Friday, July 3, 2015

July rez Posted

read the July issue of rez in Issuu:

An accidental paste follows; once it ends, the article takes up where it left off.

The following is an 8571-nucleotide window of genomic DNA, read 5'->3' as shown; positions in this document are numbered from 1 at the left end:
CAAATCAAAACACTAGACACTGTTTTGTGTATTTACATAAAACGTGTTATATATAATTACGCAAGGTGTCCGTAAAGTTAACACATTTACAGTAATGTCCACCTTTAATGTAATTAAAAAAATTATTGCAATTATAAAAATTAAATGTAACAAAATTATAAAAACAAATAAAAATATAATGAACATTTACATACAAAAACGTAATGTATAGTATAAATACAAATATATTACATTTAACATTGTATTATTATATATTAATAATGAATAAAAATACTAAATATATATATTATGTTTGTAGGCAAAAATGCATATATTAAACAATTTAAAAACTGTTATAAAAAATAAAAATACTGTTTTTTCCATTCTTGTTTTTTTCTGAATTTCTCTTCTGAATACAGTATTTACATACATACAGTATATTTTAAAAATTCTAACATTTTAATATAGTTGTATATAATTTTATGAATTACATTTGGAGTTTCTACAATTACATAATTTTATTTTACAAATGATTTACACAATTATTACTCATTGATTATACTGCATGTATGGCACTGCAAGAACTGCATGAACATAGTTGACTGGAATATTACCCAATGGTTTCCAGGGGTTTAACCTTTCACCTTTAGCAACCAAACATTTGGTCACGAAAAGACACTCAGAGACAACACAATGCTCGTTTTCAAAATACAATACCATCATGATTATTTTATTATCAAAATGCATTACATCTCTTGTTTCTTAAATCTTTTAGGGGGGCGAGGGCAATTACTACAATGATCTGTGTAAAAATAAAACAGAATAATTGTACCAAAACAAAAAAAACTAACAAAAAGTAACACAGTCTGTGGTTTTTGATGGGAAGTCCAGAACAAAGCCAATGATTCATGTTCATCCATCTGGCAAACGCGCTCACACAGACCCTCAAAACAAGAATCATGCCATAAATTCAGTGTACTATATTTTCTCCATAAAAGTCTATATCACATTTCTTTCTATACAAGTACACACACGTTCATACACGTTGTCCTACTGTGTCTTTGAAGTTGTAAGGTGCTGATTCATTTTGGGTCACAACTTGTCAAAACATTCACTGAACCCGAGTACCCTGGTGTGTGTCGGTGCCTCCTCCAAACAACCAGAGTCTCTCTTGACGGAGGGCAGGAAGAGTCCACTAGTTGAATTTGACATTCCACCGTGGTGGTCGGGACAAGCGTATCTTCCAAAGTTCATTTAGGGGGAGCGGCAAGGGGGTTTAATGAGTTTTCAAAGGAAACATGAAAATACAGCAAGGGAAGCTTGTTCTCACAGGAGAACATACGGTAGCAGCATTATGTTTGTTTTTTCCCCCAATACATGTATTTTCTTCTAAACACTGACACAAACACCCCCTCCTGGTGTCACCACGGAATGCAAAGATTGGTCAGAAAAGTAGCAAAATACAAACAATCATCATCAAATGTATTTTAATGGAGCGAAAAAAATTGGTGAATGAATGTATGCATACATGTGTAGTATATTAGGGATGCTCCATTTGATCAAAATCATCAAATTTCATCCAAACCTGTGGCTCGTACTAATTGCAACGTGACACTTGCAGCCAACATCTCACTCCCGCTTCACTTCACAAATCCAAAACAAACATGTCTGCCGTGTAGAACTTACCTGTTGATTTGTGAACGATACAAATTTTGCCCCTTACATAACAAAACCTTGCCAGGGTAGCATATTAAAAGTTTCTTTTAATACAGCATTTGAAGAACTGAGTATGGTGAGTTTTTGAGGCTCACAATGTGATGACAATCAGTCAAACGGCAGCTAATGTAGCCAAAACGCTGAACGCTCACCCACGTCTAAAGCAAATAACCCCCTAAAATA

This month’s issue is a watershed event, as it marks the last offering (CODE64 in Space) of Art Blue, learned futurist, virtual art archivist, and accomplished performance artist in his own right. His groundbreaking installment at LEA14, Moonrezzer, which has been featured in prior issues of rez, ended its run on June 29th.  Art felt it was only fitting for him to end his run as well on that sad day.  He did not want to call attention to himself, but neither did he want to linger after his opus work closed, preferring instead to “go out on top.”  Luminaries of the virtual art world bid him adieu and all that is now left of Art Blue is what is contained in all of Art’s code that Neruval (his AI owl) has scrupulously preserved.  There will never be another Art Blue.  We can only hope that some of his insightful talent survives in one form or another.  (Neruval, of course, knows more than he’s letting on.)  We are very fortunate to be able to introduce our readers to a new luminary of the written word, LunaAzulejo, whose tone poem, Salt Song, is achingly beautiful.  We’re hopeful that her story continues, as we’re certainly left wanting more from this phenomenal writer.  In her fascinating piece, The Byway Nigh Me, Cassie Parker pulls the curtain back on her process as she takes us behind the scenes into the first meeting of the Board of Trustees of her exciting new arts production company, TerpsiCorps ARTWerks.  As with everything that Cassie touches in both her worlds, she unapologetically insists on a commitment to excellence.  Her now-forming troupe intends to launch its first performance in September. For those readers who have ever pondered what the Gor experience is all about, you’ll never read a more insightful description than in this month’s piece by zari, The Heart of a Gorean Slave. Bright, witty, articulate – zari helps us understand how she reconciles her own belief in the importance of empowering women with her personal yearnings to be a slave girl, subjugated by a male-dominated society. And after a hiatus, Jullianna Juliesse returns to rez with a wonderful poem, Your Sybarite. We couldn’t be happier that Julie is back, and I’m not the only one who is looking forward to some wonderful pieces from her in the future. Building a Show is Hitomi Tamatzui’s in-depth examination of dance in the virtual world, from staging to choreography and everything in between. Hitomi brings together dancers, designers and choreographers in a round table discussion of the challenges and joys of putting on a professional quality dance performance.  All in all, assembling this issue was both poignant and thrilling. I hope you enjoy it.